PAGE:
Recent analysis has shown that identification of occluding contours is far more important than precise estimation of smooth surface structure. With this insight, recent efforts at CMU have focussed on recovering the three-dimension scene structure from the object silhouettes themselves. This process begins by extracting object silhouettes from the input images. These silhouettes are directly integrated in three-dimension to recover a three-dimension model of scene structure.
This process bears close resemblance to the earlier CMU work of using stereo to compute dense range images and then using integration to get a three-dimension model. In method embodiments of the present invention, a reconstruction process estimates correspondences only at silhouette boundaries. The correspondence estimation occurs directly in a volume, rather than using the intermediate representation of a range image. In method embodiments of the present invention computational cost is greatly reduced, and generated views are more realistic.
Useful three-dimension structures can be obtained without large computational expense. The video-based rendering techniques developed at CMU provide high-quality renderings that are immune to small geometric errors on continuous surfaces. These methods can be combined to create an interactive remote collaboration system. Reconstruction from several cameras at one end generates multiple video streams and a three-dimension model sequence. This information is then used to generate the novel viewpoints using video-based rendering techniques.
In constructing the system several factors influence the overall design, number of sites participating, number of people at each site, balance among computational resources, communication bandwidth, and communication latency.
For a two-site, one-person-per-site communication with relatively short communication latencies, it is possible to construct the three-dimension shape more efficiently than for a general number of viewers, because knowledge about the remote viewer location can guide the reconstruction process. Similarly, knowing the remote viewer location can be exploited to reduce communication bandwidth and to speedup the rendering process.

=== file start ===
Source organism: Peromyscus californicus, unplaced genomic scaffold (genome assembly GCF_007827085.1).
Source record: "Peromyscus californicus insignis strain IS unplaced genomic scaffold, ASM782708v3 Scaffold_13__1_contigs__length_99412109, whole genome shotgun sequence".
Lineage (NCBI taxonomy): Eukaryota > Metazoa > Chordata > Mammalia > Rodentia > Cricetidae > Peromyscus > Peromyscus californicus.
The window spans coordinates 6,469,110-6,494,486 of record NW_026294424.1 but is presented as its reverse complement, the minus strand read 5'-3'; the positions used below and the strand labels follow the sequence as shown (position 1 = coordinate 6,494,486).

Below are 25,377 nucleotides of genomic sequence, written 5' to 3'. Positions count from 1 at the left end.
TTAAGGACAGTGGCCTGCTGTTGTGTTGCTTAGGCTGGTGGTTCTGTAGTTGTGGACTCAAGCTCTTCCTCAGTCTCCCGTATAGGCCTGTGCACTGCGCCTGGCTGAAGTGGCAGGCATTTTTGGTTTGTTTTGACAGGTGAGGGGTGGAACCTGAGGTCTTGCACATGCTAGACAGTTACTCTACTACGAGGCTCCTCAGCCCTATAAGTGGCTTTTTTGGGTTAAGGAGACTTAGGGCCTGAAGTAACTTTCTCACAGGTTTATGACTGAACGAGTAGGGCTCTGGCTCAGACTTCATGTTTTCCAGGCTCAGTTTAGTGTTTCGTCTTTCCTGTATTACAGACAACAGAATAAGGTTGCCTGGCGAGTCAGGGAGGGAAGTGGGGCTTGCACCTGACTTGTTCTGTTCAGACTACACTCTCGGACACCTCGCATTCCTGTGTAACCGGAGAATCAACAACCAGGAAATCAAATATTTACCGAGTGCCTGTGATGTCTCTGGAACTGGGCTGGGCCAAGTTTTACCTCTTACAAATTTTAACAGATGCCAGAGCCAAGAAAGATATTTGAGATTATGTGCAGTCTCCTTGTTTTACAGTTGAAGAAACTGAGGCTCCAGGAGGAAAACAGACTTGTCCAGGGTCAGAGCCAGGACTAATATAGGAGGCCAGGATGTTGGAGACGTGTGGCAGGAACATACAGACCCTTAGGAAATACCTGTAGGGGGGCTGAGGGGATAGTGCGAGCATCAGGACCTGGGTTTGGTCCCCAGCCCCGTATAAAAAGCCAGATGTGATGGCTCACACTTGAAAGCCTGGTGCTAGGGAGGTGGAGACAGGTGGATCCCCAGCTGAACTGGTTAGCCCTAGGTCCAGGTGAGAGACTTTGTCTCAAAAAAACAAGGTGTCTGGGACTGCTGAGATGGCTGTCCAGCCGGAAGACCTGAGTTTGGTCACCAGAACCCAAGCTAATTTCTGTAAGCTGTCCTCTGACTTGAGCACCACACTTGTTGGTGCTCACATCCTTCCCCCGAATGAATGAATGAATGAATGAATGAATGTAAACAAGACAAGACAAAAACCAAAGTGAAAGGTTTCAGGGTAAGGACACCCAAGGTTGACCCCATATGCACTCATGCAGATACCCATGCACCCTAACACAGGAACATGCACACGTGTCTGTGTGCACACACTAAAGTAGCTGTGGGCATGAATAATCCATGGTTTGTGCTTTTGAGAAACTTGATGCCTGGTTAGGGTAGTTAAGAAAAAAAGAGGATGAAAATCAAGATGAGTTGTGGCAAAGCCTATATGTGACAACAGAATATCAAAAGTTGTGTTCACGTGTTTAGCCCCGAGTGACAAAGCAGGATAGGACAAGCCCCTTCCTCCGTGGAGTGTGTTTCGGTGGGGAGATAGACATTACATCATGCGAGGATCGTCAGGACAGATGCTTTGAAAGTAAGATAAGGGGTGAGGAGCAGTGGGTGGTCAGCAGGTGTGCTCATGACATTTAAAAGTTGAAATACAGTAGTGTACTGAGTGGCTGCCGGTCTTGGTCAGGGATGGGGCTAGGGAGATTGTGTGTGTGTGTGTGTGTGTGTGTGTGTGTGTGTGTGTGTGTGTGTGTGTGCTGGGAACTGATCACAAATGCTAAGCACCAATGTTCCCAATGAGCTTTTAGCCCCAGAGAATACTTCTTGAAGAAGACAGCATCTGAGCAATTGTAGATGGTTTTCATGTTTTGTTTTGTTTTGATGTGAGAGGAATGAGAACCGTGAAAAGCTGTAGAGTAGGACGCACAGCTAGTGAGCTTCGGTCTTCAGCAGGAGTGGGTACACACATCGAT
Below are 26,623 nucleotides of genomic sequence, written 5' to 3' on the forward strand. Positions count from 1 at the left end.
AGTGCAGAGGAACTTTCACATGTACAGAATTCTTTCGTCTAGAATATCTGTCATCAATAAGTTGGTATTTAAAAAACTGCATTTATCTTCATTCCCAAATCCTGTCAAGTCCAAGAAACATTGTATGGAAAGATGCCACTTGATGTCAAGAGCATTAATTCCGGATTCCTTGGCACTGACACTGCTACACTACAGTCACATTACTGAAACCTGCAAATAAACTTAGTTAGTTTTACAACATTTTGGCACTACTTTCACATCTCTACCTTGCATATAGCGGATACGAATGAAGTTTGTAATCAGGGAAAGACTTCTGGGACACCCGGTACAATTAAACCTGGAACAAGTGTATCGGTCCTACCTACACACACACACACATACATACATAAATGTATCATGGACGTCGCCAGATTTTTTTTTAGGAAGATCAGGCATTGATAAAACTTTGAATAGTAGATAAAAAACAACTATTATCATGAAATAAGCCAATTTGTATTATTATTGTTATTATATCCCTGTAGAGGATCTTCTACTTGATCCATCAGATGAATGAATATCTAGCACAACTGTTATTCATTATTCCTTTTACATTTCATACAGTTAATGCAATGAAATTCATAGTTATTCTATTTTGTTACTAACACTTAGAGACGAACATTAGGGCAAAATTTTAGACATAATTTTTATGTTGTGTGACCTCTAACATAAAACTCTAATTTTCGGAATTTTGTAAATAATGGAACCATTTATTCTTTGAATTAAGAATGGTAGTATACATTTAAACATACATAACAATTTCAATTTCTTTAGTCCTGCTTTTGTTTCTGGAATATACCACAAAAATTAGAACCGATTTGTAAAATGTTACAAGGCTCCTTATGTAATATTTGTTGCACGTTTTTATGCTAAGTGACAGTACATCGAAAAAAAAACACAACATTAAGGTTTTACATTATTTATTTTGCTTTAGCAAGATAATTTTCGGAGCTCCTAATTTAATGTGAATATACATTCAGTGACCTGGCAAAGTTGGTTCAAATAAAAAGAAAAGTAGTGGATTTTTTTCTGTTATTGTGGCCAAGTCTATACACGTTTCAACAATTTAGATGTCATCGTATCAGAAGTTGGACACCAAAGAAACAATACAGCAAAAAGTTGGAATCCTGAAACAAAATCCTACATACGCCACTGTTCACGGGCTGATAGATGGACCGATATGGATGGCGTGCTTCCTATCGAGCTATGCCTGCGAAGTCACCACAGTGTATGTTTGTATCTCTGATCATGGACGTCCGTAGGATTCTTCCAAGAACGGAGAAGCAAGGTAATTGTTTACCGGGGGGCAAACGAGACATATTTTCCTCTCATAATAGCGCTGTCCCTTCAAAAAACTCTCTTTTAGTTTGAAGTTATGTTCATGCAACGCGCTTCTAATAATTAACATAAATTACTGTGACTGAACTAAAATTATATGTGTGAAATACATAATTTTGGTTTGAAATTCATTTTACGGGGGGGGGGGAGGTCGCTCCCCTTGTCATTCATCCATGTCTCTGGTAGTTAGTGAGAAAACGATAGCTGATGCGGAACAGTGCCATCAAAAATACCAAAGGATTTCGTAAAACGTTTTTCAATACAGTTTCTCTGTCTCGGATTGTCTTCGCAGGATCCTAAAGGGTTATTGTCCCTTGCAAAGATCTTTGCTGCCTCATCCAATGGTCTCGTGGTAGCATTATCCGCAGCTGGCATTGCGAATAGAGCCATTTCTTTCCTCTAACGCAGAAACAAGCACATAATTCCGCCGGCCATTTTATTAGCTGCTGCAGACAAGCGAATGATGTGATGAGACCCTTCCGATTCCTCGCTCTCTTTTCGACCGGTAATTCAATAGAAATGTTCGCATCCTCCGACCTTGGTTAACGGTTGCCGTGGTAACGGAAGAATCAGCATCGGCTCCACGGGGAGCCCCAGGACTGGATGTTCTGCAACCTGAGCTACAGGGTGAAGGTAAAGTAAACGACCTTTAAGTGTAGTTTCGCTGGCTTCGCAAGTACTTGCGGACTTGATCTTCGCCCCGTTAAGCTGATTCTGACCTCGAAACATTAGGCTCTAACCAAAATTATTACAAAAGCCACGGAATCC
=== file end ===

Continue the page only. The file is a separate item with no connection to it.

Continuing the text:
To further reduce the communication bandwidth needed, the transferred data can be compressed. For multi-camera video, each video could be encoded using MPEG algorithms. The three-dimension geometry could be reduced to a single bit per voxel, and could then be compressed using volumetric data structures, such as oct tree or run-length encoding.
Alternative methods for three-dimension modeling and rendering have been developed in recent years, e.g., direct three-dimension modeling and rendering, and also image-space modeling and rendering. The direct three-dimension methods estimate three-dimension structure directly from simple measurements of physical systems. The most common technique is to actively illuminate the scene with a laser, measure either the time or flight or the phase shift of the laser light reflected back to the source, convert this measurement to distance between sensor and illuminated surface, and then compute the surface's three-dimension position. The laser can then be scanned across the scene to capture many three-dimension points in the scene. These techniques are used in commercial products from K2T, Inc. (www. k2t. com) and Cyra Technologies, Inc., as well as in many custom systems. A modification of this technique is to scan a light stripe across the scene.